Thursday, January 23, 2020
Pseudo-Independence As a Sign of Depression
I've seen the following several times: X ends their marriage and declares to the virtual world "I am now free!" X's cyber twins applaud the announcement of X's Independence Day. X celebrates this for some days, responding to the congratulations.
I saw another one of these rituals recently. Why did I doubt, in this recent case, that X was really "free?" [I counseled X many years ago.]
Brown University medical psychiatrist Peter Kramer writes that, "To act from independence is one thing, from compulsion, another." (Peter Kramer, Against Depression, 91) The difference between the two is the difference between free will and the determinism that mental illness imposes.
What often seems like an act of independence out of one's free will is actually the polar opposite (or a variation thereof); viz., of bondage. That's what I thought about X. Was X really not free, and just responding to an unsatisfied urge to placate their depression?
Thomas Merton once wrote that anyone who smokes a cigarette every time they feel the urge to do so is not free, but enslaved. The person who has sexual intercourse every time they feel the urge to do so is not free, but in bondage to their urges. As I write this I am desiring a bowl of ice cream. Should I leave the keyboard, and hustle to the freezer, am I free?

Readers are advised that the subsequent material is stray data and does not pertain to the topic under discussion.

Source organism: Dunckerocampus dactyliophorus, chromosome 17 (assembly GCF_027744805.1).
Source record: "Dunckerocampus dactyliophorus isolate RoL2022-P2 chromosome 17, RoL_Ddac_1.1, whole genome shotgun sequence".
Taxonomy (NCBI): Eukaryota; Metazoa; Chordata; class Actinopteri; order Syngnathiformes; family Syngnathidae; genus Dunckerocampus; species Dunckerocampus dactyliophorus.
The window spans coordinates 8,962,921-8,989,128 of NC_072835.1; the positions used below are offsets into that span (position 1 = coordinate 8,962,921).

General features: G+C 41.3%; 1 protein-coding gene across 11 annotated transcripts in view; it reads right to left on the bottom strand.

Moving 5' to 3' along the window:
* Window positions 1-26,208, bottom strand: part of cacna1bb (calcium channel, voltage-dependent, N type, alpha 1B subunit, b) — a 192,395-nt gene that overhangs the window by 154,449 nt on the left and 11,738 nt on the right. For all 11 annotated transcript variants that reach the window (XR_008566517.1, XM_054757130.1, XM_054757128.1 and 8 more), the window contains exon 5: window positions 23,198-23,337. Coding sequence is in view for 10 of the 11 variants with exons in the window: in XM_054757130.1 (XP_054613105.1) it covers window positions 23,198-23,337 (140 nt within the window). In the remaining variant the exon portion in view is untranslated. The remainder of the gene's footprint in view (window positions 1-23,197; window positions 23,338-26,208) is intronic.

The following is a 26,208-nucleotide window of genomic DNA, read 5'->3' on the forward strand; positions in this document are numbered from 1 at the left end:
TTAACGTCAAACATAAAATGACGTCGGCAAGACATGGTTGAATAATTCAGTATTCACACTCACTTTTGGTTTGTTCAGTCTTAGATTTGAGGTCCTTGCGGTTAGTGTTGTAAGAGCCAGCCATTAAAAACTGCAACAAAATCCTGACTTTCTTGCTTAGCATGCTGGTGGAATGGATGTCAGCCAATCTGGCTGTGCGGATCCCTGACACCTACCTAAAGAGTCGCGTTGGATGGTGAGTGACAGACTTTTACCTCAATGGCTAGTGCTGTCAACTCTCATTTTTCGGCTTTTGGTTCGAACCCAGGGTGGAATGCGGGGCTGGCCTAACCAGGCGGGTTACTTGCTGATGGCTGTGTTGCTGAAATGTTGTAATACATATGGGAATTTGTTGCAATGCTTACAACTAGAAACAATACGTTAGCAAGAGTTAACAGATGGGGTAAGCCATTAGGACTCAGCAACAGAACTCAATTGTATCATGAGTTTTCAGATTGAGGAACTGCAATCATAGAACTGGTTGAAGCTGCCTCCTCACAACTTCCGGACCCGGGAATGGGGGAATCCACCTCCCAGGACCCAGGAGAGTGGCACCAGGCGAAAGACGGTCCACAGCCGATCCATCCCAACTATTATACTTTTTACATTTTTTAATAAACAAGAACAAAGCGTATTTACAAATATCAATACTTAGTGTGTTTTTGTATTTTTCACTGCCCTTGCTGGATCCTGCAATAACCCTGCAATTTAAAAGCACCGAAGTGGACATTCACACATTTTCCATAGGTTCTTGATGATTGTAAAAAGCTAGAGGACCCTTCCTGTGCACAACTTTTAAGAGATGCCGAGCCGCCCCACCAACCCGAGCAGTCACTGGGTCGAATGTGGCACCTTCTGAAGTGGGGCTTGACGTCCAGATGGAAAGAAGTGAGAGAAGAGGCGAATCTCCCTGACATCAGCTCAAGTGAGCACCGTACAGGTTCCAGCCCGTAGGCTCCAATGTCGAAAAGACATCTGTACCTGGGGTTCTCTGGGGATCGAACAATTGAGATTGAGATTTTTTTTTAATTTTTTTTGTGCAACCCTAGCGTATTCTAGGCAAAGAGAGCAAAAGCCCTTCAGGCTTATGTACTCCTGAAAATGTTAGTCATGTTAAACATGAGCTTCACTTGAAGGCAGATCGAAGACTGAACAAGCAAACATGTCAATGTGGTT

One sign of freedom is the ability to choose against one's urges or feelings. In such cases one is not psychologically, or clinically, compelled.
Kramer tells the story of a woman named "Mariana" who appears, to her suitor "Harry," to march to the beat of her own drum. Kramer writes: "Often, these traits signal independence. They indicate confidence... [But] In this instance, I thought, the identical behaviors signal illness."
It's hard to judge between the two. How many times, in ministry, have I been fooled?! Yet I have seen the real thing.
Usually, my clarity about X's freedom comes after months and years of changed behaviors. I don't spend a lot of time trying to judge whether the person is free or not, but over the years a number of misjudgments cause me to be more cautious. The person who on a Sunday morning declares their freedom is, at times, exhibiting a knee-jerk reflex.
People who shout about their "freedom" from sexual promiscuity while being oblivious to their bondage. Conversely, people announce their liberation from sexual fidelity. Their friends misread the social cues as signs of an independent person, which is like looking at water and pronouncing it wine.
Kramer writes: "The social response to depression gives rise to paradox and oxymoron" (93). The depressed, psychologically determined person, in their self-proclaimed freedom, appears liberated.
This is pseudo-independent behavior, false freedom. Kramer says it is often a signal of depression.
I write about prayer as God-dependency in my book
- Praying: Reflections on 40 Years of Solitary Conversations with God.